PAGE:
SEC Rules Everyday Citizens (Non-Accredited Investors) Can Now Participate in Equity Crowdfunding &a
Previously, an accredited investor was considered to be an individual who earns more than $200,000 per year or has a net worth of over $1,000,000; or entities with over $5 million in assets. The new Title IV rulings/Regulation A+ offerings will become actionable after roughly 60 days, following publication in the Federal Register.
The final rules, often referred to as Regulation A+, would implement Title IV of the JOBS Act and provide for two tiers of offerings:
Tier 1, which would consist of securities offerings of up to $20 million in a 12 month period, with not more than $6 million in offers by selling security holders that are affiliates of the issuer.
Tier 2, which would consist of securities offerings of up to $50 million in a 12 month period, with not more than $15 million in offers by selling security holders that are affiliates of the issuer.
Under Tier II of Regulation A+ offerings, Startups can raise up to $50,000,000 from both accredited and non-accredited investors. Other than the amount of money that may be raised, the biggest difference between Tier I and Tier II is pre-emption on Blue Sky Laws, which removes the requirements to register the offering in each state in which securities are sold. More significantly, Tier II offerings will be required to have audited financials and annual reporting requirements.
On the one hand, this new law opens up ordinary citizens to the risk of investment in a company that may never materialize or deliver on its promises. After all, about three-quarters of venture-backed firms in the U.S. fail to return investors’ capital, according to recent research by Shikhar Ghosh, a senior lecturer at Harvard Business School.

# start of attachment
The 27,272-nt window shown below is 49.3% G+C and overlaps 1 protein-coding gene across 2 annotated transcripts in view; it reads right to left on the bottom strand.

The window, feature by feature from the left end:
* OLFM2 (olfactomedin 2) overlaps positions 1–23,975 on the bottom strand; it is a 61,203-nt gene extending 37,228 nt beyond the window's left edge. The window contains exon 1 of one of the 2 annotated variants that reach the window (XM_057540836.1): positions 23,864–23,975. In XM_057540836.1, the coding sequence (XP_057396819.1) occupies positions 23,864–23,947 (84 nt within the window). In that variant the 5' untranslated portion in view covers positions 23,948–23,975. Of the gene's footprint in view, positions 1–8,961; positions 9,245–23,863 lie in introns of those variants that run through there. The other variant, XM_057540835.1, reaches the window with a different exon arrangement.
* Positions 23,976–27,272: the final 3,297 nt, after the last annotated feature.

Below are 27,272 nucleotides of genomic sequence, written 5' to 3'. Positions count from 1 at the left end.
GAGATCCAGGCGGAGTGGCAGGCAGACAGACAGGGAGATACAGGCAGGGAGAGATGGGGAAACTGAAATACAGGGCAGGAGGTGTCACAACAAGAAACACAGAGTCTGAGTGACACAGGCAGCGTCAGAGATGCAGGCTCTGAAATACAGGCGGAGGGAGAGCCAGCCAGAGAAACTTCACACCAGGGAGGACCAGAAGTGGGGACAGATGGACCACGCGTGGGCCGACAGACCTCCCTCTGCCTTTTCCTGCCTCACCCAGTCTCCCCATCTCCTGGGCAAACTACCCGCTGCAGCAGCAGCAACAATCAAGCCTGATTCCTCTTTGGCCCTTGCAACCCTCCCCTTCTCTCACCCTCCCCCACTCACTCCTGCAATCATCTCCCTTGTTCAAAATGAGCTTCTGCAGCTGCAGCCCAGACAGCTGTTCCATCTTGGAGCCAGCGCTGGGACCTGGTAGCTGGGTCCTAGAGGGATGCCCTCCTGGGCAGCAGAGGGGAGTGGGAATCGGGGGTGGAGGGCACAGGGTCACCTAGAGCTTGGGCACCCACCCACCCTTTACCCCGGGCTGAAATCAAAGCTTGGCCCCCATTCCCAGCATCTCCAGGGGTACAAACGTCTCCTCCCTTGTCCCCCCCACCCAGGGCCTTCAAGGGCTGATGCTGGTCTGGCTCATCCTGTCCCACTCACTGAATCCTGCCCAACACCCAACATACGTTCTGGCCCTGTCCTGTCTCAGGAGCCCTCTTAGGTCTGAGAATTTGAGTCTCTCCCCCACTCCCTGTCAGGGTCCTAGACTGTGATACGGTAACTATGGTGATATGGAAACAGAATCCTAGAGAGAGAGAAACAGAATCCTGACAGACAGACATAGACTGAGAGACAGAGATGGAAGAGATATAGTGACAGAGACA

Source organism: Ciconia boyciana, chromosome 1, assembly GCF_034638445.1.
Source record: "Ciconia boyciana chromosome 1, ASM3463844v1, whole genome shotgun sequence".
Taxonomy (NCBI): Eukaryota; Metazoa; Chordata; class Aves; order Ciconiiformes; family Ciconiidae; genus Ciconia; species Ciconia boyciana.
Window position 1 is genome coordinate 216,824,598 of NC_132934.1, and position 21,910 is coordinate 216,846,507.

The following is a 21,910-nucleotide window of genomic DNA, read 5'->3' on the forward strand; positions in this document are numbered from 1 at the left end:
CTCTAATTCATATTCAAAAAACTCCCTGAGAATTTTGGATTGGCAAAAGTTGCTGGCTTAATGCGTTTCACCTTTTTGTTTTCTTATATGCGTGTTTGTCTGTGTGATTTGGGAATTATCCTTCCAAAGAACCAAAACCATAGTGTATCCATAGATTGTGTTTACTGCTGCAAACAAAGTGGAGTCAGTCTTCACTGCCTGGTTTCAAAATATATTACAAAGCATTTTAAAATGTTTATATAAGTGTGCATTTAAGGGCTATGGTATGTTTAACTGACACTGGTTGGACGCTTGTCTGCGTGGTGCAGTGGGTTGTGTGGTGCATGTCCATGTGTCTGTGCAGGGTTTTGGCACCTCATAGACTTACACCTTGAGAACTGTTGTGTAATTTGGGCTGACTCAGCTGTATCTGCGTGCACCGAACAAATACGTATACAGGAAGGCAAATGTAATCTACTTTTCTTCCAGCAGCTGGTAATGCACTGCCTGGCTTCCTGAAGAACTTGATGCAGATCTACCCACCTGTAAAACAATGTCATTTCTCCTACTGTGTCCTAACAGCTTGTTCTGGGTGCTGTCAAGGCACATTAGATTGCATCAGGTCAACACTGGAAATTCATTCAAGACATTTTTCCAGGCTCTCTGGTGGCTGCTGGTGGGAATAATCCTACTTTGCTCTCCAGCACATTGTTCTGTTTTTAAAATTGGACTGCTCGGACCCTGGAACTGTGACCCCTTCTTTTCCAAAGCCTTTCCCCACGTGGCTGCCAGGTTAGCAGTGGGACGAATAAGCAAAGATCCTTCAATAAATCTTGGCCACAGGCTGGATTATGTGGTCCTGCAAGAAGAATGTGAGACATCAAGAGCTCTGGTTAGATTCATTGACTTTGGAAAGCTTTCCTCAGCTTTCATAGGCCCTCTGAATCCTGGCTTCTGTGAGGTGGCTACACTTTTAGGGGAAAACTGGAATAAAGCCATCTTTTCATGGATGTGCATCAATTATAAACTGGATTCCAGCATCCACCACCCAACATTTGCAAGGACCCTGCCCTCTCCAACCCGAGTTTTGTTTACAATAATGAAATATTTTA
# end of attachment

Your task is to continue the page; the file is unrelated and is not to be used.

There is also Mark Cuban’s argument that the rise of equity crowdfunding is one of the causes of the current economic bubble. In a blog post earlier this month, he argued that inexperienced investors have pumped money into the Startup market, but have no way to get it out and that there is no liquidity in these investments.
On the other hand, equity crowdfunding makes capital accessible to entrepreneurs who would have no other way to raise the funds to achieve their dreams and provide products or services that bring positivity and change to the market. According to AOL co-founder Steve Case, “even when these ‘investments’ don’t ‘pay off’ for the person making them, they make the community a better place, and create winners in unexpected ways.”
In the end, it’s always best to do some serious due diligence before making any investments.
What do you think about the changes to SEC regulations? Respond in the comments section below.
Read more about this topic in Forbes.
Disclaimer: This article is for informational purposes only, and does not constitute tax or legal advice.
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